There is about a 40% chance of the annual average global temperature temporarily reaching 1.5°C above the pre-industrial baseline in at least one of the next five years, according to a new climate update issued by the World Meteorological Organization (WMO). This is based on the latest Global Annual to Decadal Climate Update produced by the UK’s Met Office, which also states that there is a 90% likelihood of at least one year between 2021-2025 becoming the warmest on record, surpassing the current record set in 2016.
The average global temperature in 2020 was 1.2°C above the pre-industrial baseline, according to the WMO’s latest State of the Global Climate report published in April. It highlighted the acceleration in climate change indicators such as rising sea levels, melting sea ice and extreme weather. This latest report confirms that trend, while stating that in the coming five years the annual mean global temperature is likely to be at least 1°C warmer – within the range 0.9°C – 1.8°C – compared with pre-industrial levels.
Regarding Ireland, Met Éireann meteorologist John Hanley said: “On a regional level, this report shows that Northern Europe is likely to be wetter in 2021-2025 compared with the recent past. It also shows an increased chance of more tropical cyclones in the Atlantic in the same period; such cyclones have the potential to have significant impacts on Ireland, as recently experienced in 2017 with Storm Ophelia.”
According to WMO Secretary-General Prof. Petteri Taalas: “This study shows – with a high level of scientific skill – that we are getting measurably and inexorably closer to the lower target of the Paris Agreement on Climate Change. It is yet another wakeup call that the world needs to fast-track commitments to slash greenhouse gas emissions and achieve carbon neutrality”.
The Paris Agreement, signed in 2016, aims to keep global temperature rise this century well below 2°C above pre-industrial levels and to pursue efforts to limit the temperature increase even further to 1.5°C. The next round of climate change negotiations, the United Nations Conference of the Parties (COP26), will take place in Glasgow in November with the goal of further enhancing the ambition of the Paris Agreement targets, a process known as the ‘ratchet mechanism’.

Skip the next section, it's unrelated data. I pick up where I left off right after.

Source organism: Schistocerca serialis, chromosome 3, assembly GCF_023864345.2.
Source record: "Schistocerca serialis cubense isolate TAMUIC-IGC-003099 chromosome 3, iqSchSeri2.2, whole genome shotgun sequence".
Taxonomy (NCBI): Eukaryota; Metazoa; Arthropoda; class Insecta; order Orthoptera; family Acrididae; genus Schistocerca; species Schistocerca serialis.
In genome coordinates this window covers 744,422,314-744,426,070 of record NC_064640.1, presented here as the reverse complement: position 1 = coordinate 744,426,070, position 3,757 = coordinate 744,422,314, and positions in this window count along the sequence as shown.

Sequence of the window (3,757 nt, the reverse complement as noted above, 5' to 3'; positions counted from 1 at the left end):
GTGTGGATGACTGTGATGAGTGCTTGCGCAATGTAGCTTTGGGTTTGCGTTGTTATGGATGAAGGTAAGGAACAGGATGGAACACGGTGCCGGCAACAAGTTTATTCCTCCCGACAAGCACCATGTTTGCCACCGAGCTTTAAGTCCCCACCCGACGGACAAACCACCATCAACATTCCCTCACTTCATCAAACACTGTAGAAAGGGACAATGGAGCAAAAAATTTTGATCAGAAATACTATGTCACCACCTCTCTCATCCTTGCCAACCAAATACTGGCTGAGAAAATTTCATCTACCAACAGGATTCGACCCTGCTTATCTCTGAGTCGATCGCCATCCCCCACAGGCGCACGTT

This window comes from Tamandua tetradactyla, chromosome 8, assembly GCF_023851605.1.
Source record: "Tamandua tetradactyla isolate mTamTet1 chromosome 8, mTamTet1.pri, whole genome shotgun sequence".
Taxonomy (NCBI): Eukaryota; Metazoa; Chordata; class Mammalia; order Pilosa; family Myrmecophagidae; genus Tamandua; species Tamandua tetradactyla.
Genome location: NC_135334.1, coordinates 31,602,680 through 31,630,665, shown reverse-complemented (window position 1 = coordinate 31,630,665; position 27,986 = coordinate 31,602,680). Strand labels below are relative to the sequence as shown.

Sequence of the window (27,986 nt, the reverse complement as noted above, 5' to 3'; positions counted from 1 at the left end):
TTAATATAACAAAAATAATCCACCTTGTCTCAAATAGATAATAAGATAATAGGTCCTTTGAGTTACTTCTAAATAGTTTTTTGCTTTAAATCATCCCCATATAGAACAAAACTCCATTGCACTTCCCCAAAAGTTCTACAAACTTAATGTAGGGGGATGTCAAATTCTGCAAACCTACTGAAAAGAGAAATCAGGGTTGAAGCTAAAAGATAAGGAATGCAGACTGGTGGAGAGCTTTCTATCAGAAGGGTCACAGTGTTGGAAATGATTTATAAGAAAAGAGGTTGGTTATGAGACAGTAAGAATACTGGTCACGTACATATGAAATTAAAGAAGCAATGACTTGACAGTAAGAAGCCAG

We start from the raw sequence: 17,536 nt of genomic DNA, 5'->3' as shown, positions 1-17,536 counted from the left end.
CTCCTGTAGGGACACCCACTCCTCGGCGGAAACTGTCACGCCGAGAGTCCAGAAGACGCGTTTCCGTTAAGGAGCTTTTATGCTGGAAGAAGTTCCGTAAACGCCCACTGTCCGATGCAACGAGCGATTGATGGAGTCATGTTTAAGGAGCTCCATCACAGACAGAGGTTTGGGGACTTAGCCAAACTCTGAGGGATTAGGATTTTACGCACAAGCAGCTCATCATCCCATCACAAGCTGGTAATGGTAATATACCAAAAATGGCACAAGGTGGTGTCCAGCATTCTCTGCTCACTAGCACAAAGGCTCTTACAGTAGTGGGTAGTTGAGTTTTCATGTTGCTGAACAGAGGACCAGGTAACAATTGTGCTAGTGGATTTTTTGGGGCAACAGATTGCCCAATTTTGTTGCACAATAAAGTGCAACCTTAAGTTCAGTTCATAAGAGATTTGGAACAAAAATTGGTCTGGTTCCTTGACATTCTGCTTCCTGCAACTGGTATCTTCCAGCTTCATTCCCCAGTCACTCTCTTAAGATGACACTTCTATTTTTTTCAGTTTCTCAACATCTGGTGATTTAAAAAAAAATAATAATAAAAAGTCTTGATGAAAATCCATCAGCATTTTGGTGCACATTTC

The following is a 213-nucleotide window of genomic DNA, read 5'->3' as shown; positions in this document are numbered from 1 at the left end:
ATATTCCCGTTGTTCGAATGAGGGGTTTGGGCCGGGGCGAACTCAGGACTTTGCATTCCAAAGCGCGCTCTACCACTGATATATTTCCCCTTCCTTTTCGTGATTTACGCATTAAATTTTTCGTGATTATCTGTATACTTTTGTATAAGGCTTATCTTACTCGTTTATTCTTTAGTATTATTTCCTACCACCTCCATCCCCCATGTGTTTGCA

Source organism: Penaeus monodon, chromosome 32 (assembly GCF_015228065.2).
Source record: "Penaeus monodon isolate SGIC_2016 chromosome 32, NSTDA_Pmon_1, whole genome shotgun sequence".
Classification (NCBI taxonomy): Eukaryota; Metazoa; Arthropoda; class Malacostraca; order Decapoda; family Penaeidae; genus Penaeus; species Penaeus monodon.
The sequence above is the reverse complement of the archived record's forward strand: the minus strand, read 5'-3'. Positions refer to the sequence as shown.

Met Éireann is coordinating a number of activities in the area of future climate research. This includes producing a range of climate projections for Ireland using a combination of global and regional climate models in collaboration with partners at ICHEC. Recent modelling results for Ireland found that by mid-century (2041-2060) temperatures are projected to increase by 1 – 1.6°C compared with the reference period (1981-2000), with an east-west gradient and with the largest increases in the east.
Work has also recently begun on the TRANSLATE project, which will standardise these climate projections for Ireland and develop climate services to meet the Irish adaptation sector’s climate information requirements, in collaboration with ICHEC, MaREI and UCC.
Read the full WMO climate update
Figure from the WMO climate update: observed annual mean near-surface temperature (°C, top), pressure (hPa; middle) and precipitation (mm/day, bottom) anomalies relative to 1981-2010. The left column shows the year 2020, the right column refers to the average of the five-year period 2016-2020. Temperatures are an average of three observational data sets: HadCRUT5 (Morice et al., 2021, updated), NASA‐GISS (Hansen et al., 2010, updated), and the NCDC (Karl et al., 2015, updated). Sea-level pressure is HadSLP2r (Allan and Ansell, 2006, updated). Precipitation is GPCP (Adler et al, 2003, updated).